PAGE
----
Does the Health and Human Services (HHS) mandate violate religious freedom? First, what is this mandate? The mandate declares that all U.S. employers provide access to contraceptives and abortion causing drugs.This mandate applies to all in the United States, regardless of that employer’s beliefs or religious practices. Since the passage of the mandate, there has been uproar among religious employers (churches) and employers that follow a specific set of religious beliefs (such as Hobby Lobby or Christian bookstores). What may look like something that many consider to be medical care is actually violating the religious rights of groups, churches, employers and organizations across the country.
Religious freedom, as defined in the First Amendment to the U.S. Constitution, allows for anyone in the United States to practice whatever religion they want, as they see fit, without any interference by any Government or Government Body. Yet, how can a church or a business owner practice their religion freely if the Government is telling them to violate the basic tenants of their beliefs? The way that the HHS mandate requires religious employers to go against their beliefs is an obvious violation of religious freedom in this country
The separation of Church and State is one of the things that makes this country what it is, and is one of the reasons the United States has been so successful with Democracy when other countries have failed. It is understood as part of this separation of Church and State that a Church (generally speaking) will not get into politics, i.e., a preacher cannot preach against politicians or speak on political topics. If the Church is not allowed to delve into politics in order to maintain the separation of Church and State, then the State should not be allowed to delve into the affairs of the Church. And when the State gets involved in telling the Church how to do things, the Constructional rights and religious freedoms of the Church are violated. Therefore, the HHS mandate is a violation of the religious freedom of the Church, because it is an obvious case of the State overstepping the bounds of separation of Church and State when it is telling the Church (or Church-related and oriented businesses) what it must do in terms of providing access to contraceptives when it clearly goes against the basic beliefs of the Church to provide that access.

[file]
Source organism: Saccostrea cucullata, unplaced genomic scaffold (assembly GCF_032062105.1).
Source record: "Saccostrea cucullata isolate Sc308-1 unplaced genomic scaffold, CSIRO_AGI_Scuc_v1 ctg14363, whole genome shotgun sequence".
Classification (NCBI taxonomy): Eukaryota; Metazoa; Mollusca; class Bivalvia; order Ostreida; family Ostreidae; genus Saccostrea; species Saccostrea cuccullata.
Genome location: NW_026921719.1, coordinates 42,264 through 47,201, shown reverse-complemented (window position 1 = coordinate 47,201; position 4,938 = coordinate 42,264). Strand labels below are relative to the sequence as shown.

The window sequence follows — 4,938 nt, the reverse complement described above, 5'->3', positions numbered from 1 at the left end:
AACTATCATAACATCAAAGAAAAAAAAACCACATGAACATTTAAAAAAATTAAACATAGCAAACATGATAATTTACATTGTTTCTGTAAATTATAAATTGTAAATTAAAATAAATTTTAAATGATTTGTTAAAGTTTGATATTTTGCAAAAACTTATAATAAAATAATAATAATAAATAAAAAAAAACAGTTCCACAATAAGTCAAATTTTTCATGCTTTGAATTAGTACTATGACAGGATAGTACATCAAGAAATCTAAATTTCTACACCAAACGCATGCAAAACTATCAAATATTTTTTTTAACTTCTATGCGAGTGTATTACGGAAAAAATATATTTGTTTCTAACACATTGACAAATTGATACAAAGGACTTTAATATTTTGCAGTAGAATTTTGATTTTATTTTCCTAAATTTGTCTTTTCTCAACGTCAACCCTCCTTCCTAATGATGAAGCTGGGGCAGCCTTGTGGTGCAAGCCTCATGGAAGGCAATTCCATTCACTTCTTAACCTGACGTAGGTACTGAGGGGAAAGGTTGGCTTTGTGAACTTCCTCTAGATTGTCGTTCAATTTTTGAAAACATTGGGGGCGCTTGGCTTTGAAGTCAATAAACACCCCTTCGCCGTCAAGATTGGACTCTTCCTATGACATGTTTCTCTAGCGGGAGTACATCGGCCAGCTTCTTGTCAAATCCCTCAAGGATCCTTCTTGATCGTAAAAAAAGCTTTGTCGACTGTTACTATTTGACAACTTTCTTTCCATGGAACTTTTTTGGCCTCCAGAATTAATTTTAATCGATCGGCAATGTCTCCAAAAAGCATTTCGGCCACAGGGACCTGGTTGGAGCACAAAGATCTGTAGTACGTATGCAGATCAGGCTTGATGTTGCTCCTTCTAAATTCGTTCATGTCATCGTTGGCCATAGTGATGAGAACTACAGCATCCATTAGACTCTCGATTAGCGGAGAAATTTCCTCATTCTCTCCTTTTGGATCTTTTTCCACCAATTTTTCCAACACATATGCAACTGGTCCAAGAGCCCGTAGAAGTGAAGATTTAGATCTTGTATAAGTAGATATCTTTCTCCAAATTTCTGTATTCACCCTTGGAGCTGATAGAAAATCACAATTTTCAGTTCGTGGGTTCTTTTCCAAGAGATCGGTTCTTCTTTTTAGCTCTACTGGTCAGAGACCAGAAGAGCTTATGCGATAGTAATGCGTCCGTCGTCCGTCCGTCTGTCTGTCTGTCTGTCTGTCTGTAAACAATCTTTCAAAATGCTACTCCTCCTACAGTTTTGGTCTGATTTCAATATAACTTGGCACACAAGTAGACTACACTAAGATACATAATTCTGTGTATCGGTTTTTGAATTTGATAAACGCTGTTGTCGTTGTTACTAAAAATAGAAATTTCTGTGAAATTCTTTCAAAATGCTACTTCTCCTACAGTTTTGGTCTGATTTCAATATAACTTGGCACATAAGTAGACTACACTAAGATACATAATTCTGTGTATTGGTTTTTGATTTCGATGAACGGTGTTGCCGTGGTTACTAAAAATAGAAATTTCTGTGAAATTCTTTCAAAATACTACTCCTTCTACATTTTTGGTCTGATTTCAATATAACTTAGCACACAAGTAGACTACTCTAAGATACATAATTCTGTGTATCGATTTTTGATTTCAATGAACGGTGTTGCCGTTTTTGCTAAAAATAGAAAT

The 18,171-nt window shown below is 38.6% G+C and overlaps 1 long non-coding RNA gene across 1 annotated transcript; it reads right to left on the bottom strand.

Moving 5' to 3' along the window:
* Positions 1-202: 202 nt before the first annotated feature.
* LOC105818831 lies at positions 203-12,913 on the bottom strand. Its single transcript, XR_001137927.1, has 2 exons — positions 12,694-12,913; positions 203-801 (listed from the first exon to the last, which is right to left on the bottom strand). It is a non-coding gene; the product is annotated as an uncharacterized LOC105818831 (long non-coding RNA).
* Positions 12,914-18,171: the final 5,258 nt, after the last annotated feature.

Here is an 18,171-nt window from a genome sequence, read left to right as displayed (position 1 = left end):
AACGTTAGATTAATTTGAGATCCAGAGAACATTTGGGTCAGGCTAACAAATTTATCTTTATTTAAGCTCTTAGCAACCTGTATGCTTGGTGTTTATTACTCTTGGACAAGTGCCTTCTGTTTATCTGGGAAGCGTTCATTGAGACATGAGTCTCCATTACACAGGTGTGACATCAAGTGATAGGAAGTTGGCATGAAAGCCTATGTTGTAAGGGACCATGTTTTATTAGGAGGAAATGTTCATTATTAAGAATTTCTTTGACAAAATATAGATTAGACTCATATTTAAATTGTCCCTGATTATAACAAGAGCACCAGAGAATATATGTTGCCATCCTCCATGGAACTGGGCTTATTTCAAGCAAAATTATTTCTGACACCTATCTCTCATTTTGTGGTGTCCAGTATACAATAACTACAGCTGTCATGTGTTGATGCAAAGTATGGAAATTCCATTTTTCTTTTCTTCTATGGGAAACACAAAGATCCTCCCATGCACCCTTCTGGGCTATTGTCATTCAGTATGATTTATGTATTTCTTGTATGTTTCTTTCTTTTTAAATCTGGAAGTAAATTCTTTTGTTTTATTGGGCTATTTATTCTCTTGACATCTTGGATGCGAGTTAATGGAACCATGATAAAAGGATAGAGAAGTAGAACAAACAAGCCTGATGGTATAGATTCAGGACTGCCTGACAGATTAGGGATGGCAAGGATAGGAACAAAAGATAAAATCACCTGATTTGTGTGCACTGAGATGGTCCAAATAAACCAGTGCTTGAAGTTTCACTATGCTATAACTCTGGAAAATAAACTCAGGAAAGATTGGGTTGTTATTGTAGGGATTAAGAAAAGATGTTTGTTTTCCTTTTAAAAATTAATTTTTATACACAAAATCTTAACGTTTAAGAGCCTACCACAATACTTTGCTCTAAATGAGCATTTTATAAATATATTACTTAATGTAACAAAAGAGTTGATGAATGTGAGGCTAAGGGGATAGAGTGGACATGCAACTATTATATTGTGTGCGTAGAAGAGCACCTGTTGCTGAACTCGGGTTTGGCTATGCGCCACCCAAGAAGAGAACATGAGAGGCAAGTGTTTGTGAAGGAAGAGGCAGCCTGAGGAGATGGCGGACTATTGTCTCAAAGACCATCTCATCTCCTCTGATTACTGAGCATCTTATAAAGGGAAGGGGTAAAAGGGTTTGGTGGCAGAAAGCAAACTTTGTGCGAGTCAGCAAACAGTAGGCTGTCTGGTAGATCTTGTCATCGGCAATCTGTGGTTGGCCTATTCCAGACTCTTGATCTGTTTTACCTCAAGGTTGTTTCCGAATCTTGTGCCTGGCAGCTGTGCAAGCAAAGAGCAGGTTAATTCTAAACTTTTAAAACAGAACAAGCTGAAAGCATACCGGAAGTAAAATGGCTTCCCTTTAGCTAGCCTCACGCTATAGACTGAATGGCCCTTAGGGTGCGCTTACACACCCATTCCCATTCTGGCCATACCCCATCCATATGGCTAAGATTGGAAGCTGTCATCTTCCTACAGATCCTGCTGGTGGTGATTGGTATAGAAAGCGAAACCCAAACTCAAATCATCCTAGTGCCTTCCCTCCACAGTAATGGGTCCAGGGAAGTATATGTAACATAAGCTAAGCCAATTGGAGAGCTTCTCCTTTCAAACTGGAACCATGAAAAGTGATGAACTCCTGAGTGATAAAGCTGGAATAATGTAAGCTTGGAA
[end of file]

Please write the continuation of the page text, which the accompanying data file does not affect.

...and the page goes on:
While it may be obvious why a church should have the right not to follow this mandate, it may not be as obvious why a non-church employer has the same rights (although the rights of the churches are being trampled without care by this mandate). The First Amendment gives the citizens of this country the right to practice religion as they see fit, regardless if they are a church or affiliated with a church. If a businessis paying taxes to any Government body, then the rights declared in the Constitution apply to that business, including the right to religious freedom. The HHS mandate was handed down by a Government body, and therefore the stipulations related to religious freedom are applicable to the mandate, and if the Government is going to try and force the mandate on religious employers and organizations, it needs to be prepared to explain why it is violating the religious freedoms of those religious employers and organizations.